The thing that differentiates Tremors from other self-aware genre films is that the movie is actually quite scary. When asked to describe the film in a single sentence, the first thing that comes to my mind is "JAWS in the desert." Granted, it doesn't quite have the same sort of gravitas as JAWS -- which is probably to do with the fantastical nature of the Graboids vs. the reality-based dramatization of a rogue shark -- but the idea of underground monsters that hunt us by the sound of our footsteps is quite a scary thought.
Another similarity is in the presentation of the creature. Ron Underwood's deliberate decision not to show the creature right away is reminiscent of Spielberg's decision to do the same in JAWS -- we see very little of the Graboids until about 30 minutes into the film, and what we do see is fleeting glimpses of slimy snake-like creatures which, as we later learn, are barely the tip of the iceberg. I remember being absolutely mortified when the true nature of the beast was revealed for the first time.
In terms of carnage, there's very little. The film relies more on building tension (and the occasional jump scare) rather than on gore, although there are a couple of moments that are suitably wet (particularly when it comes to the demise of the monsters). There's nothing really hardcore -- the film is rated PG-13, after all -- but it's certainly gorier than any of the later sequels. There's also a complete lack of T and A, so if you're looking to get tantalized by female flesh, you're better off checking out another film.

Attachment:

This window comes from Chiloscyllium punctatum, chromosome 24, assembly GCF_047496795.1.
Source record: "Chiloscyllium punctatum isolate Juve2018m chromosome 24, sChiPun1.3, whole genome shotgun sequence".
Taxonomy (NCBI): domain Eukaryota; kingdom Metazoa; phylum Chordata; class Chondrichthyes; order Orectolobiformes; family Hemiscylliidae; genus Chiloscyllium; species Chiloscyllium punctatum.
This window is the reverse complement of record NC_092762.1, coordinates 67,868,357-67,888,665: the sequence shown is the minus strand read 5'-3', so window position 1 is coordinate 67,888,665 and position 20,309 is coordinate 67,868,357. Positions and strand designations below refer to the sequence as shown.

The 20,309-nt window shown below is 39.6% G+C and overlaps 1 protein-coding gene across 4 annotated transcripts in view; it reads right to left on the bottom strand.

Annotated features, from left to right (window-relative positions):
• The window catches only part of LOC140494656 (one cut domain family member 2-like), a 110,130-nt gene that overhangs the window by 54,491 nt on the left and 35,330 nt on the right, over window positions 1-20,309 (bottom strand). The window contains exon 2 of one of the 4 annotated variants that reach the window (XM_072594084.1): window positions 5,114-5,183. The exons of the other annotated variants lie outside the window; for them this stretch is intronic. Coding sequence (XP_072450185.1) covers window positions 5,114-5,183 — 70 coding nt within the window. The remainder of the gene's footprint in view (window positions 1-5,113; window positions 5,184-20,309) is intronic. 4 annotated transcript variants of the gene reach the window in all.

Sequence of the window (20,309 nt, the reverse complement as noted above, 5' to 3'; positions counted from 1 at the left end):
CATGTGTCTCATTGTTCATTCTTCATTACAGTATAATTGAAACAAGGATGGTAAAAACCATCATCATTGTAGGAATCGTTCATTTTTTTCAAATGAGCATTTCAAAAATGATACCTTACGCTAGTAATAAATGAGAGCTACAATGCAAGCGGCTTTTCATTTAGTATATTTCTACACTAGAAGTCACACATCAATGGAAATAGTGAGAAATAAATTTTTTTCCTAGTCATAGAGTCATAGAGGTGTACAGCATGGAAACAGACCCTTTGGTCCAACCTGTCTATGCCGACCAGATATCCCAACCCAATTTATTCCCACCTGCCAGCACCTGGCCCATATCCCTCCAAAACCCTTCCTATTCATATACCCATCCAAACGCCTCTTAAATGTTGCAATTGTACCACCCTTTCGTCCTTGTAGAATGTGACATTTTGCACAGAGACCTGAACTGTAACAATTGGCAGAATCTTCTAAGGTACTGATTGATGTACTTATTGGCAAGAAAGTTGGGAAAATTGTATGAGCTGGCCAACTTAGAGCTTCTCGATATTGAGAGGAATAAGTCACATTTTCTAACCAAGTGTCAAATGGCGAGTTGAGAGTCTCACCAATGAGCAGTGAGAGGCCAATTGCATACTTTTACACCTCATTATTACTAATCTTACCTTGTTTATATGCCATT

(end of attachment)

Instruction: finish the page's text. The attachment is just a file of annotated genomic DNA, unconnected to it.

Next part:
Changing things up for a moment -- and since this is a personally driven review -- I need to have a bit of a rant about the film's soundtrack.
Ernest Troost was initially hired to write the score for the film. Indeed, he's the only one to get on-screen credit for the job of composing the film's incidentals. What few people realize is that much of Troost's music was rejected. Entire motifs and character themes are either keyed down or abandoned altogether. Those of you who have purchased the promotional score will know what I'm talking about -- even the very first track on the CD is almost entirely unfamiliar material, composed for a sequence that was cut out of the film at an early stage of production. There's some good stuff on the disc, but it doesn't quite have the same oomph as what is heard in the film.
So where are the familiar cues that were actually used in the film? The answer is a pretty simple one -- damn near the entire second half of the film features music written by Robert Folk. But as Troost produced the soundtrack album, none of Folk's work is present. This means that the familiar Graboid motif (featuring powerful orchestra over synthy metallic sounds and off-key harmonica) is missing entirely.